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How To Become An Oil Burner Technician

Because HVACR systems have become increasingly complex, employers generally prefer applicants with postsecondary education or those who have completed an apprenticeship. Some states and localities require technicians to be licensed. Workers may need to pass a background check prior to being hired.

Education

A growing number of HVACR technicians receive postsecondary instruction from technical and trade schools or community colleges that offer programs in heating, air conditioning, and refrigeration. These programs generally last from 6 months to 2 years and lead to a certificate or an associate’s degree. To keep program costs lower, many schools are combining online lectures with in-class lab work.

High school students interested in becoming an HVACR technician should take courses in vocational education, math, and physics. Knowledge of plumbing or electrical work and a basic understanding of electronics is also helpful.

Training

Some HVACR technicians learn their trade exclusively on the job, although this practice is becoming much less common. Those who do usually begin by assisting experienced technicians with basic tasks, such as insulating refrigerant lines or cleaning furnaces. In time, they move on to more difficult tasks, including cutting and soldering pipes or checking electrical circuits.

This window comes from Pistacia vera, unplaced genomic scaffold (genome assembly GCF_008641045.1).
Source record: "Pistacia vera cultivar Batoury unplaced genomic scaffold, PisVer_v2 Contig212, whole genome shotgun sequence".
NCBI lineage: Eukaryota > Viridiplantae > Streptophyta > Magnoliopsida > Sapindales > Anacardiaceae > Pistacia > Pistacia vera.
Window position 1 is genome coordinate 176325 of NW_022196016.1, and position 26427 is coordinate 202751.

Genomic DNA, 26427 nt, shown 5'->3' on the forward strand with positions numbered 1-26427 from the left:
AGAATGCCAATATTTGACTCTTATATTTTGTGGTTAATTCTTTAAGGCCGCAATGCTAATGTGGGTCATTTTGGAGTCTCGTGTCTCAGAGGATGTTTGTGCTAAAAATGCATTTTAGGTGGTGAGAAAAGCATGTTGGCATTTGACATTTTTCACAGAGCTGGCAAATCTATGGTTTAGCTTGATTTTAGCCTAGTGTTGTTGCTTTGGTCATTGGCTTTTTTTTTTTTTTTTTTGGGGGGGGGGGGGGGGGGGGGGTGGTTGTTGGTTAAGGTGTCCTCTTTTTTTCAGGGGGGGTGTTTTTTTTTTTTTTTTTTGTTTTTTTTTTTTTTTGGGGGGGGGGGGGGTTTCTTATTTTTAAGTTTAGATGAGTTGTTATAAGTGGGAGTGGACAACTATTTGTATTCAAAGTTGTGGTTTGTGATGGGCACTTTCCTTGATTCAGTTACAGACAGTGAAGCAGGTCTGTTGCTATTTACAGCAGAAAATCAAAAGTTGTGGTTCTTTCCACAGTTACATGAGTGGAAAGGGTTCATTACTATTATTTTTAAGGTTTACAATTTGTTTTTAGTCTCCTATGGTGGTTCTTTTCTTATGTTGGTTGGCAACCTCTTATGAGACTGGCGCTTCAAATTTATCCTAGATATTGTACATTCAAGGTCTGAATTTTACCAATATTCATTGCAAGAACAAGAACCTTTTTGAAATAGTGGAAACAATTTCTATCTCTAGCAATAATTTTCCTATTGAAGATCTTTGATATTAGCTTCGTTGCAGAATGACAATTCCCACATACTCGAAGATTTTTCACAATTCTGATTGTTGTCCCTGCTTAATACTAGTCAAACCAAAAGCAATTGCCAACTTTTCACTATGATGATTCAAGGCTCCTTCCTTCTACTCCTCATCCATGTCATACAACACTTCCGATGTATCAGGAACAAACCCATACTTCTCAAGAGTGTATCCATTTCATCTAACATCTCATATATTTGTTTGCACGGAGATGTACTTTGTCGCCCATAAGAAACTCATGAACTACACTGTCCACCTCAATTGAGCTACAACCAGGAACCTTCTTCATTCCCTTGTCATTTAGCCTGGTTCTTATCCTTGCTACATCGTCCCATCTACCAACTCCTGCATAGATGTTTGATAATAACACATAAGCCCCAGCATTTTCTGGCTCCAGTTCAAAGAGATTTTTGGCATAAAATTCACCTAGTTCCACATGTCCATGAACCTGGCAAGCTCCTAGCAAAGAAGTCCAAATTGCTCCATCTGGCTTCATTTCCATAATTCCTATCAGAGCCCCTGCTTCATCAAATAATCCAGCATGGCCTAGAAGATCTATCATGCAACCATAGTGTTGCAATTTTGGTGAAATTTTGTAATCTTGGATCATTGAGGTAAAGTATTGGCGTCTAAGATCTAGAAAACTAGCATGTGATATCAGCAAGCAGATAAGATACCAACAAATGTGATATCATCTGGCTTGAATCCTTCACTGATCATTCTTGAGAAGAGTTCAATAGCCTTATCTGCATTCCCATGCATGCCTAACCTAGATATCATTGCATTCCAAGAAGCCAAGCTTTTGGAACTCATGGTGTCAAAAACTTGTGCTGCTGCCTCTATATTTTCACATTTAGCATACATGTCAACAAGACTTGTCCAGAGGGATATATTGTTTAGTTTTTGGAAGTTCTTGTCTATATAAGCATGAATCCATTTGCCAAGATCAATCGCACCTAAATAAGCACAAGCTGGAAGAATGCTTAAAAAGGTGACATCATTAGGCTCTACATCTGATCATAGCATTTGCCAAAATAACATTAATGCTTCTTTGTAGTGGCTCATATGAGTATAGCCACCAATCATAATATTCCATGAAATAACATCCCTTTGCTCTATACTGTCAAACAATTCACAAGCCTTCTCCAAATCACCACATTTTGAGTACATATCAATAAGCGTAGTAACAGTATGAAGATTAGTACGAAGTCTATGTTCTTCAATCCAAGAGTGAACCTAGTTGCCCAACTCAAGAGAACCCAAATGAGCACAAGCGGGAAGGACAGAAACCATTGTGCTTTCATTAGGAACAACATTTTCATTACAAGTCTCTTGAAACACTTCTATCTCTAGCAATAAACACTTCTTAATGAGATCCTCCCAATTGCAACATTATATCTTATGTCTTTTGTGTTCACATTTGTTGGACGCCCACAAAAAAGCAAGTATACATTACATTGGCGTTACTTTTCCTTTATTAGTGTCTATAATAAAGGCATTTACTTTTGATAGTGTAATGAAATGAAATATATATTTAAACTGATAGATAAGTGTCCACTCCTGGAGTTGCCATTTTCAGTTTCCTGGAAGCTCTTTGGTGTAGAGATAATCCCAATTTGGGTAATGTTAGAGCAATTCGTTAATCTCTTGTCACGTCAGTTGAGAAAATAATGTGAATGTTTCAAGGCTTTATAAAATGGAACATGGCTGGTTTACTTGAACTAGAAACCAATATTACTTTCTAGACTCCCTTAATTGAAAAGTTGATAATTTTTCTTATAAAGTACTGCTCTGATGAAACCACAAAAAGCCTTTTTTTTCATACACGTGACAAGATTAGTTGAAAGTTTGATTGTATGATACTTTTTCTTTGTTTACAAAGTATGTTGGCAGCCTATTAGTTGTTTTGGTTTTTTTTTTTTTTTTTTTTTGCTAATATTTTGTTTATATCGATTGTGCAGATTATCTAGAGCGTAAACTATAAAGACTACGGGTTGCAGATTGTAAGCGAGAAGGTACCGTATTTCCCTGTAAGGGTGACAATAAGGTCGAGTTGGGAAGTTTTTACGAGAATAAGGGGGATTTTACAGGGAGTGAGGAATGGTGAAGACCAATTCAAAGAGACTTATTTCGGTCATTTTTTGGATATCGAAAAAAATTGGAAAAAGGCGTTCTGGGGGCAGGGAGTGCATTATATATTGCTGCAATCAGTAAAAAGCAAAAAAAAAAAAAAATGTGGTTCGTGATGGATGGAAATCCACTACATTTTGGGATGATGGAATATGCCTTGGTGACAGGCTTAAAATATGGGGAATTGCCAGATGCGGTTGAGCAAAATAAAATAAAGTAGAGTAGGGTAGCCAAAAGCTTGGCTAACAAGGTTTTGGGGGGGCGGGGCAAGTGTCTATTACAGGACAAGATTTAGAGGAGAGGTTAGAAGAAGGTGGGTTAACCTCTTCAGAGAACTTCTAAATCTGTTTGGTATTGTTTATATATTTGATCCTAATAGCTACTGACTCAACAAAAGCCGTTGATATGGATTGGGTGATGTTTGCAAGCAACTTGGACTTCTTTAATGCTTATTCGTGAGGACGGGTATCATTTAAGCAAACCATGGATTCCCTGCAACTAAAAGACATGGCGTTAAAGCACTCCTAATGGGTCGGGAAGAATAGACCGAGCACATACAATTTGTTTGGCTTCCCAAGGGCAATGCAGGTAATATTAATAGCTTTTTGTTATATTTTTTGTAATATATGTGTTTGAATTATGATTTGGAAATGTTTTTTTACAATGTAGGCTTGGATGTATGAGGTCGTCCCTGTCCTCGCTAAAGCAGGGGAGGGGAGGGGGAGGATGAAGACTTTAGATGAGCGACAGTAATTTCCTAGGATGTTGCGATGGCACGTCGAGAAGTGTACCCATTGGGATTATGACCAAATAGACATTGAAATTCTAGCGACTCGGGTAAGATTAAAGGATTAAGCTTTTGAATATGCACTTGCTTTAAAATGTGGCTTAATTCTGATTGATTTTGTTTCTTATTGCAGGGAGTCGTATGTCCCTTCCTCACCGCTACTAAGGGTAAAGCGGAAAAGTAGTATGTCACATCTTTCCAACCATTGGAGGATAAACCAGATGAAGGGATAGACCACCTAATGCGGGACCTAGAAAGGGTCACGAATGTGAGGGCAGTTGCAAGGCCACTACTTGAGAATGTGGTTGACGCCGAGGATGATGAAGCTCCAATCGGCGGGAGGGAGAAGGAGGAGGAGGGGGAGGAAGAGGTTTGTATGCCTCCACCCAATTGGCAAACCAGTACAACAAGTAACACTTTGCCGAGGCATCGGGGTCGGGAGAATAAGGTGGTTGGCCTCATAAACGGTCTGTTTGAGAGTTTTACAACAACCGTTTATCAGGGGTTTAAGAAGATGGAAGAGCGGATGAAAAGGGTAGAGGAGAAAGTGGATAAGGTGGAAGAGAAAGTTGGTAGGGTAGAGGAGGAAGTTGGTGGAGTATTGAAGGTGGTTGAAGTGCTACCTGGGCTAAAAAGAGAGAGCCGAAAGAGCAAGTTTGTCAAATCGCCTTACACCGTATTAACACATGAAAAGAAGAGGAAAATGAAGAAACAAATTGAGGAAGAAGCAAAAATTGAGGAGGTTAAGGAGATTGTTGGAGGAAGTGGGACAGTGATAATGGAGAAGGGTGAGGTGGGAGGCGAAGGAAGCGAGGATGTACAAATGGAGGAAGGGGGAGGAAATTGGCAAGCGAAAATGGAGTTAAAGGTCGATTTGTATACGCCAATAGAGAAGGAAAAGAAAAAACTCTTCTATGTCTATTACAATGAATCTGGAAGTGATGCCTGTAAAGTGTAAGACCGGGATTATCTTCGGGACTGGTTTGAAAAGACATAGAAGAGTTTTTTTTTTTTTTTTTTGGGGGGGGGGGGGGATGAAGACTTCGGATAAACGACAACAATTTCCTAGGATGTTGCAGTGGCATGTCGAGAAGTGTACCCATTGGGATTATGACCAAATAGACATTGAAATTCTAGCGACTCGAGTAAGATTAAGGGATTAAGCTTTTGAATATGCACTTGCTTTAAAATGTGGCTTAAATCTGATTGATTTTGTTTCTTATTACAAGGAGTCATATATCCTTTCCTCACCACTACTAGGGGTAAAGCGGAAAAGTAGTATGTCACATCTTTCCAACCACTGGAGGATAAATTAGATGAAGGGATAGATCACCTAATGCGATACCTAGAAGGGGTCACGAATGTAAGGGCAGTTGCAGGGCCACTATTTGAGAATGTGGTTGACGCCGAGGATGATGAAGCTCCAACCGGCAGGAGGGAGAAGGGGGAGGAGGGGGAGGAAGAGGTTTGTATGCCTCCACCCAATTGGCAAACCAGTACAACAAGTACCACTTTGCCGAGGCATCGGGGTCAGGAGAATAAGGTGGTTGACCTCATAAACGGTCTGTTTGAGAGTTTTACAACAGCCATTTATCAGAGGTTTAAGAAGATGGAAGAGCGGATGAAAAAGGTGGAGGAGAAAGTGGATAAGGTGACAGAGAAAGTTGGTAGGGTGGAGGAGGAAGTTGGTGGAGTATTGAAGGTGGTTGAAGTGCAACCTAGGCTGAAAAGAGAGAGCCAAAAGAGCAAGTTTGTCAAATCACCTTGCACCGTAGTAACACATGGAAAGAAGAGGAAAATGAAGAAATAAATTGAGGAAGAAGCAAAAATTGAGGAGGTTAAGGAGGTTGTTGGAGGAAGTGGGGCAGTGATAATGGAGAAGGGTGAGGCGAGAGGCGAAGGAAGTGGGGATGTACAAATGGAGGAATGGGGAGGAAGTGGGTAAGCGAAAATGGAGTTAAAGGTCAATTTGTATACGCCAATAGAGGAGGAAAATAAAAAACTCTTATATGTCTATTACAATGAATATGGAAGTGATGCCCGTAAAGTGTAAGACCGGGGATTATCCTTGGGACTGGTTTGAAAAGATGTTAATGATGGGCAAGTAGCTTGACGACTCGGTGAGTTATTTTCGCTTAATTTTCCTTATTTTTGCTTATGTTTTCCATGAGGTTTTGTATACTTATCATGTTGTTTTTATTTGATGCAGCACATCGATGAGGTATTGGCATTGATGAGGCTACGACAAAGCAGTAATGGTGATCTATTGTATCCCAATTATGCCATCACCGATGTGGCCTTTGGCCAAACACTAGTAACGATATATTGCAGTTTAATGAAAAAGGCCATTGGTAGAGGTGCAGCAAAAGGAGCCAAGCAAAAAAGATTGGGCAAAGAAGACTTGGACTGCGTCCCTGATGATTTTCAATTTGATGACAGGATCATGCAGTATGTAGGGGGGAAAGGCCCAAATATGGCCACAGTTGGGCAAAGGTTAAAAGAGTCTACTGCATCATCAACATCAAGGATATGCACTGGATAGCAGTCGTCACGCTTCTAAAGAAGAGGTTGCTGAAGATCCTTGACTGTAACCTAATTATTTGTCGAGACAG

Some technicians receive their training through an apprenticeship. Apprenticeship programs usually last 3 to 5 years. Each year, apprentices must have at least 2,000 hours of on-the-job training and a minimum of 144 hours of related technical education. Over the course of the apprenticeship, technicians learn safety practices, blueprint reading, and how to use tools. They also learn about the numerous systems that heat and cool buildings. To enter an apprenticeship program, a trainee must meet the following requirements: